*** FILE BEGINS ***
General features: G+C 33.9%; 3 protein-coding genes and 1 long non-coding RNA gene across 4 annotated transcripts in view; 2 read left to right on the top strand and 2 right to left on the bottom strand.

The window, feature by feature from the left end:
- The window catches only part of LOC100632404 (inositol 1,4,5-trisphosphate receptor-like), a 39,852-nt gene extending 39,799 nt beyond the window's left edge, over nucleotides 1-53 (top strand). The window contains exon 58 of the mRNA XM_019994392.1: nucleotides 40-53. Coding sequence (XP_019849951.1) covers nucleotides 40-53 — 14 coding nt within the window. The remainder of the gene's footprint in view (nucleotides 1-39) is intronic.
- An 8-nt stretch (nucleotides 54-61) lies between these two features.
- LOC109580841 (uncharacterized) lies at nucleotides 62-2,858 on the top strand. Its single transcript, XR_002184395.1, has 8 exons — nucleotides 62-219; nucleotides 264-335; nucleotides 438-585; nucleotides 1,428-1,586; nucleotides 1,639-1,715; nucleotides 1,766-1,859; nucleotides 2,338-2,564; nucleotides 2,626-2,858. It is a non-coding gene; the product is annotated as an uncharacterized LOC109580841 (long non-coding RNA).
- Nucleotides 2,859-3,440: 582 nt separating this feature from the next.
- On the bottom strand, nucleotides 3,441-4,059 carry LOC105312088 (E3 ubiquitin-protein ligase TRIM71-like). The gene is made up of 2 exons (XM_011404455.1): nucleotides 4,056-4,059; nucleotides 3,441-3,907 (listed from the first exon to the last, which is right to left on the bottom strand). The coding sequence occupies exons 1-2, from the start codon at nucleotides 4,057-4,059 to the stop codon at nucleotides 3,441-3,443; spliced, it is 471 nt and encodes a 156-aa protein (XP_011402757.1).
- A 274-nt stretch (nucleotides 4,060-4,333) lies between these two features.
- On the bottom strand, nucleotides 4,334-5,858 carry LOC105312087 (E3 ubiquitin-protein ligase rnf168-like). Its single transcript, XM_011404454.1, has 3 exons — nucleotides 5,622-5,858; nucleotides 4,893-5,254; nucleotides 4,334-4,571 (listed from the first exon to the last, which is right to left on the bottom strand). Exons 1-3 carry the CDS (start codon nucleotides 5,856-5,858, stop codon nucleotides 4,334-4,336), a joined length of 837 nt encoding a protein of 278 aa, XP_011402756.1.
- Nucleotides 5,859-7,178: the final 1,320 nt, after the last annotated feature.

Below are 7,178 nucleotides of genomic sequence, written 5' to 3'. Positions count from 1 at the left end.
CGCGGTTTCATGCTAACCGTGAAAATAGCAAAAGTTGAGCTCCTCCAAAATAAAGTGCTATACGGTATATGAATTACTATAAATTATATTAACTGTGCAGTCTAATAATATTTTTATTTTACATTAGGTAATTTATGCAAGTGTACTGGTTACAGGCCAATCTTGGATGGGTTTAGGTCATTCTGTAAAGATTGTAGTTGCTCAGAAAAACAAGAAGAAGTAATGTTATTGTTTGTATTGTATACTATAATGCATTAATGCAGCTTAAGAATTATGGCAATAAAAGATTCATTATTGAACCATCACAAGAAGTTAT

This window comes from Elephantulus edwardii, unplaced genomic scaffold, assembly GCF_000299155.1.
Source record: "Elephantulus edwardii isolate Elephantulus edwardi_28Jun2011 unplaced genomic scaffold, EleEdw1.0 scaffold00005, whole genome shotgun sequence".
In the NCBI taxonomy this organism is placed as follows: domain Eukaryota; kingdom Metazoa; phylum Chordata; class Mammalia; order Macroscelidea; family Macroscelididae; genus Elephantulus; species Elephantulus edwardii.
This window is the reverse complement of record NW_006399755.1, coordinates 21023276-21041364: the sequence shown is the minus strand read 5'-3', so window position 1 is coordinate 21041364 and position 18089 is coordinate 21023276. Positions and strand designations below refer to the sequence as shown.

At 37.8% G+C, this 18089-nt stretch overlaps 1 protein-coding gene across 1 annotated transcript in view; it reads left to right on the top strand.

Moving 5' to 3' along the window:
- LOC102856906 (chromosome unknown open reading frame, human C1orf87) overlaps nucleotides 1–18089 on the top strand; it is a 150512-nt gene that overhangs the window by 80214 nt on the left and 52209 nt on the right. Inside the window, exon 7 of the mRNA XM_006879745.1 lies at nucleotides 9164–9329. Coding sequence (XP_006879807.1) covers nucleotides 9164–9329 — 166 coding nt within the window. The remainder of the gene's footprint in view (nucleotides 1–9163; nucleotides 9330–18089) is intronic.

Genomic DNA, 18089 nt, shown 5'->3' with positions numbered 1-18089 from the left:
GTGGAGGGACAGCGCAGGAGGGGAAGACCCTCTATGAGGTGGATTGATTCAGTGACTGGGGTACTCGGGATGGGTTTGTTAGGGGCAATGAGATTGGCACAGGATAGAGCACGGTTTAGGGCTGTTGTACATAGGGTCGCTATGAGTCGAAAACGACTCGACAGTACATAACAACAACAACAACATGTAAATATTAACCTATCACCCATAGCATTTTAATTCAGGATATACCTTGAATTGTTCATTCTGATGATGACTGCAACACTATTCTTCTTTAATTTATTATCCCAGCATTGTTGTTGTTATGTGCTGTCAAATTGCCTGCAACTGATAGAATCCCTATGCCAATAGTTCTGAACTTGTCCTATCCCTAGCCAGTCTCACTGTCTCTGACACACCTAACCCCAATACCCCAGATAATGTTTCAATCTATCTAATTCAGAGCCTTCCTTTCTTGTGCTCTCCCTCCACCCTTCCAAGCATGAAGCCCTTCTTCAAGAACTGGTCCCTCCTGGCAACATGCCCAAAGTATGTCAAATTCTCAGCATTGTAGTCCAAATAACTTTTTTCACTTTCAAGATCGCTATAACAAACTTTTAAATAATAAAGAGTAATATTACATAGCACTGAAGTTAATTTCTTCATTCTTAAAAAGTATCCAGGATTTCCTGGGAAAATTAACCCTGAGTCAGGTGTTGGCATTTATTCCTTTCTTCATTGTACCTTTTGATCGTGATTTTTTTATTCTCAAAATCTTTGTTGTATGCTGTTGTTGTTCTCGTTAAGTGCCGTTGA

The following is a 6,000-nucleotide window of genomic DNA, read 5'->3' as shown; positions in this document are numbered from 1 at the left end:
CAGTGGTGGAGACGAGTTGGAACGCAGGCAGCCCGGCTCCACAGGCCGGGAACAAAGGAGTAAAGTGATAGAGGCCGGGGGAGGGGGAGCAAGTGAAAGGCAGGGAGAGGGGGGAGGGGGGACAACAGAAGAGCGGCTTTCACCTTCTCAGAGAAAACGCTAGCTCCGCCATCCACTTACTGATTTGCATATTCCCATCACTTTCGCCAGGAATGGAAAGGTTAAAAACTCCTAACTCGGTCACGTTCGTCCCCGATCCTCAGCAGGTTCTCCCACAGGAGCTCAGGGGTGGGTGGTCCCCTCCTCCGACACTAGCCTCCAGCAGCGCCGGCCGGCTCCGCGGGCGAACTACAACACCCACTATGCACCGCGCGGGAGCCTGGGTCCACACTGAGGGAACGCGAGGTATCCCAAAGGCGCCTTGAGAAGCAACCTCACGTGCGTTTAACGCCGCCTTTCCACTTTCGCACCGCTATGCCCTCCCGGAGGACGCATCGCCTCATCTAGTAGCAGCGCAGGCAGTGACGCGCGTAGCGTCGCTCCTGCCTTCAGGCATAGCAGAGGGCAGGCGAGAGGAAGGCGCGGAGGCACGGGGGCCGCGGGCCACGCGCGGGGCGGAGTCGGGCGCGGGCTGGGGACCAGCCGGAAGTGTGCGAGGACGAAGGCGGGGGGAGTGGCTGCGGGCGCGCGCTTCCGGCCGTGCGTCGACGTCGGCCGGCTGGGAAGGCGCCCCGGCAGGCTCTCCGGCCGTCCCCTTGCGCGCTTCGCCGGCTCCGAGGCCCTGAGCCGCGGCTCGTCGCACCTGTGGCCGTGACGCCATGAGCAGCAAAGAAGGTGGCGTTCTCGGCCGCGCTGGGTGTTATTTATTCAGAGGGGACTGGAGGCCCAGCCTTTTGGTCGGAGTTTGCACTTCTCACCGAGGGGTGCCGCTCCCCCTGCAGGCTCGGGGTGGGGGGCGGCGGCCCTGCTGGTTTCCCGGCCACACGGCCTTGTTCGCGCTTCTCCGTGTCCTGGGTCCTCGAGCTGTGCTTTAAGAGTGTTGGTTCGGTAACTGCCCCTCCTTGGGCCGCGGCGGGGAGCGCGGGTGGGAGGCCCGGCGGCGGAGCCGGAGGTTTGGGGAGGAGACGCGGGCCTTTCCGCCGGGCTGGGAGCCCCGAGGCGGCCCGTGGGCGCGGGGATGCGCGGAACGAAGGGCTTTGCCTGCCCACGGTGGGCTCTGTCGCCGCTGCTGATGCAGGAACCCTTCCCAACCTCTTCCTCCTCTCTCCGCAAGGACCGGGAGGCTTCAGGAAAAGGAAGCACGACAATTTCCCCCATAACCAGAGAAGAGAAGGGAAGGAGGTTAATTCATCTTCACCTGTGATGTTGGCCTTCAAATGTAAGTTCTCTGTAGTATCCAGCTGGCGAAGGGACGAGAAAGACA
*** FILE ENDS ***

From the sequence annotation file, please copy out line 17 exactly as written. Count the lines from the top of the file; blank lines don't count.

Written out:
At 37.8% G+C, this 18089-nt stretch overlaps 1 protein-coding gene across 1 annotated transcript in view; it reads left to right on the top strand.